On the night of August 19, 2011, Officer Jonathan Kelly of the Charles County Sheriff's Office was on patrol in a residential neighborhood in La Plata, wearing his uniform and driving a marked car. Observing a Toyota Camry operating without headlights illuminated, Officer Kelly decided to initiate a traffic stop. He pulled in front of that vehicle and activated his emergency lights. The vehicle " initially stopped for a brief moment," but then drove around Officer Kelly's patrol car and continued down the street. Officer Kelly pursued the vehicle for approximately one half-mile until it came to a stop outside an apartment complex, at which point the driver and passenger exited the vehicle and ran into a wooded area behind the complex. Officer Kelly did not follow, instead awaiting the arrival of other officers on the scene.
After speaking with the owner of the Camry, Tarra Goldring, Officer Kelly suspected that Petitioner, Goldring's boyfriend at the time, may have been the driver of the vehicle during the attempted traffic stop. Officer Kelly viewed a photograph of Petitioner in a computer database confirming that it was Petitioner he had seen driving; he then filed an Application for Statement of Charges the following day. Petitioner was charged in the District Court with various traffic [437 Md. 405] offenses and, relevant to this appeal, disobeying a lawful order or direction of a police officer and four counts of fleeing and eluding police.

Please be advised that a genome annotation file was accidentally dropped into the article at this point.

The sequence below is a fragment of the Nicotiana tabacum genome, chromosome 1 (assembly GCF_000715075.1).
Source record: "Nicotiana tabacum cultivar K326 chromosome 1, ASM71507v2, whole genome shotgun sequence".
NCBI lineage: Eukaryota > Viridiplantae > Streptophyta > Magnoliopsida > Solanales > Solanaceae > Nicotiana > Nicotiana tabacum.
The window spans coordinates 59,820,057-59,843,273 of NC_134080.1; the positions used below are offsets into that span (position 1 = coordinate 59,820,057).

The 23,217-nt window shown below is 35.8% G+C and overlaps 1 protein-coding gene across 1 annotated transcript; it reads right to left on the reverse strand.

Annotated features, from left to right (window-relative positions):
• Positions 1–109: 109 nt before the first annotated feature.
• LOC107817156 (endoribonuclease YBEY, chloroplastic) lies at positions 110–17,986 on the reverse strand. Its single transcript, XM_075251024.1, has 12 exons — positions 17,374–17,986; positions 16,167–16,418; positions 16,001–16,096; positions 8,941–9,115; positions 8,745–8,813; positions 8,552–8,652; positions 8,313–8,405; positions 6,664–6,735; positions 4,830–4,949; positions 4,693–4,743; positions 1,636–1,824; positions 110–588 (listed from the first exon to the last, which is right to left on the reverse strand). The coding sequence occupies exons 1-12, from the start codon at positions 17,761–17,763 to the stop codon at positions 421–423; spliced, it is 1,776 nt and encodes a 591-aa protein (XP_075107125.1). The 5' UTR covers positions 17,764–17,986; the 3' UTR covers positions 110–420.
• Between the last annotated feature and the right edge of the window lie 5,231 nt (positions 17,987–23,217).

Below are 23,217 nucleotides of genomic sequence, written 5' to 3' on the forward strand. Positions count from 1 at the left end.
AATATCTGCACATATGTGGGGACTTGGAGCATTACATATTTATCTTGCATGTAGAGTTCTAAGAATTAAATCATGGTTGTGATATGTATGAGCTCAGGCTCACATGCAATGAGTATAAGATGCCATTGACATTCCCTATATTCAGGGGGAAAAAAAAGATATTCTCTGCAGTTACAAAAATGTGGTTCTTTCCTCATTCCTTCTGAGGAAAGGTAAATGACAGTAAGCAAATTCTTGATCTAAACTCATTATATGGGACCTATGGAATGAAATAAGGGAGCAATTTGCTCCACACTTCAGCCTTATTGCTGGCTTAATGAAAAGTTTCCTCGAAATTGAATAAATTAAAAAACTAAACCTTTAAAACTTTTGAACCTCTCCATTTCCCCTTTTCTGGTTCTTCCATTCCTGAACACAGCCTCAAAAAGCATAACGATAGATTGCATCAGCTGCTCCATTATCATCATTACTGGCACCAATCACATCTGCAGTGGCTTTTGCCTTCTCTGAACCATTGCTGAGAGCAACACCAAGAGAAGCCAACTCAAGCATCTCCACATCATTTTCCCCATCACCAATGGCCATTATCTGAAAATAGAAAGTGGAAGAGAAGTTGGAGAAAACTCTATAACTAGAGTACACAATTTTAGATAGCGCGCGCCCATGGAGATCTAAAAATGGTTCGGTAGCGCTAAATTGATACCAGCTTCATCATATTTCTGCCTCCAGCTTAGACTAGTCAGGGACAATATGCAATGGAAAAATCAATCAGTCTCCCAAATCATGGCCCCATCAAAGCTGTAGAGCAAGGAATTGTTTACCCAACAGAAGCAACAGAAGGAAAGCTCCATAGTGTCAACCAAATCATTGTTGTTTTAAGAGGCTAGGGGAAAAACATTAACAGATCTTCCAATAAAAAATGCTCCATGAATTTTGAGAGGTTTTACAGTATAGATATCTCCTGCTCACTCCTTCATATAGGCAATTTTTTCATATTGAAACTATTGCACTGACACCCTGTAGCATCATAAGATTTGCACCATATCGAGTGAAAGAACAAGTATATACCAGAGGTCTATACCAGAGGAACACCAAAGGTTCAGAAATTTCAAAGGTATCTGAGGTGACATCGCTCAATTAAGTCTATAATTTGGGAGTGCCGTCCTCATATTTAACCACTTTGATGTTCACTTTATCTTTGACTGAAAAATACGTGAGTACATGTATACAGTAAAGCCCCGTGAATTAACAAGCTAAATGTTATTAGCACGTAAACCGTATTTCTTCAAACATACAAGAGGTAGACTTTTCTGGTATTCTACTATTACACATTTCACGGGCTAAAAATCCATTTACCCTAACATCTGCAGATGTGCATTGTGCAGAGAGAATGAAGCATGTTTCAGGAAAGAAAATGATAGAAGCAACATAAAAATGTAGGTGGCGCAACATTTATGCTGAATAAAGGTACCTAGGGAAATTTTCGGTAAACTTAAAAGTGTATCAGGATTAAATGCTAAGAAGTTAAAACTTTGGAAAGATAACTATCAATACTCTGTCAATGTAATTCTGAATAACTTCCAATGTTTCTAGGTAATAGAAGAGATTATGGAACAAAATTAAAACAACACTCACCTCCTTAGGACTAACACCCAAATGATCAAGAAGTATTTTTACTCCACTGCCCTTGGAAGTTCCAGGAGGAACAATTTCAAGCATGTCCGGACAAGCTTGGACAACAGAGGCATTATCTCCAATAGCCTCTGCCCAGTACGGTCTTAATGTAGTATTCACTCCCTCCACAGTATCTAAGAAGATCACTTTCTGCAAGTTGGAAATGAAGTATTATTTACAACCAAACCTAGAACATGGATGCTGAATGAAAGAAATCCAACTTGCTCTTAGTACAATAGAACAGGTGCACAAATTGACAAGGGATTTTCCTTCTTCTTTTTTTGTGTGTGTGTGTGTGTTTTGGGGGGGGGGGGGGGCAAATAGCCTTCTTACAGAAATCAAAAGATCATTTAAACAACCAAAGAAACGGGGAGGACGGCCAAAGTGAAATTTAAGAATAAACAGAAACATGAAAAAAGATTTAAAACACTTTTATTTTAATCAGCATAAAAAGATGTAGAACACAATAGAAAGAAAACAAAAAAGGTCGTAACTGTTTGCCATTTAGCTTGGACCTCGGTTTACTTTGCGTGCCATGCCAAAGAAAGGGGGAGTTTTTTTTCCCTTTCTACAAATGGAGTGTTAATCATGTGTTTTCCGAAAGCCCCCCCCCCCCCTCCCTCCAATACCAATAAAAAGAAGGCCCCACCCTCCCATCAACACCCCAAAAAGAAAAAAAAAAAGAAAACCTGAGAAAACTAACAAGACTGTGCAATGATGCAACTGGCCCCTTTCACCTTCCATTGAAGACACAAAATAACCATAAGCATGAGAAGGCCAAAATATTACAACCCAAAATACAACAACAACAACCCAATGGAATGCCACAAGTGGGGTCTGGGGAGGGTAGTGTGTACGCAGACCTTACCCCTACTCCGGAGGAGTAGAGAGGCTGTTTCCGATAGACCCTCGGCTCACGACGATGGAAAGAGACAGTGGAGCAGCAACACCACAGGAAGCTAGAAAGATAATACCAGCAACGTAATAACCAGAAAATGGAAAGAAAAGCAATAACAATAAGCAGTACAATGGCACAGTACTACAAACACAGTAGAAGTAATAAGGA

The District Court Trial
Petitioner was tried before the District Court of Maryland, sitting in Charles County. Officer Kelly was the only witness for the State, and, at the conclusion of the State's case, Petitioner's counsel made a motion for judgment of acquittal as to all charges. Pertinent here, the District Court granted the motion as to the disobeying a lawful order charge, reasoning that Officer Kelly had not given an order or direction by mere activation of his patrol car's emergency lights: " I just don't get the nexus between turning on the lights being an order or direction of a police officer. Obviously, there was an implication with that, but again, I think that's covered with the failure to stop." At
the conclusion of trial, the court found Petitioner guilty of four counts of fleeing and eluding police, along with other traffic offenses. Petitioner filed a notice of de novo appeal to the Circuit Court.
The Circuit Court Motions Hearing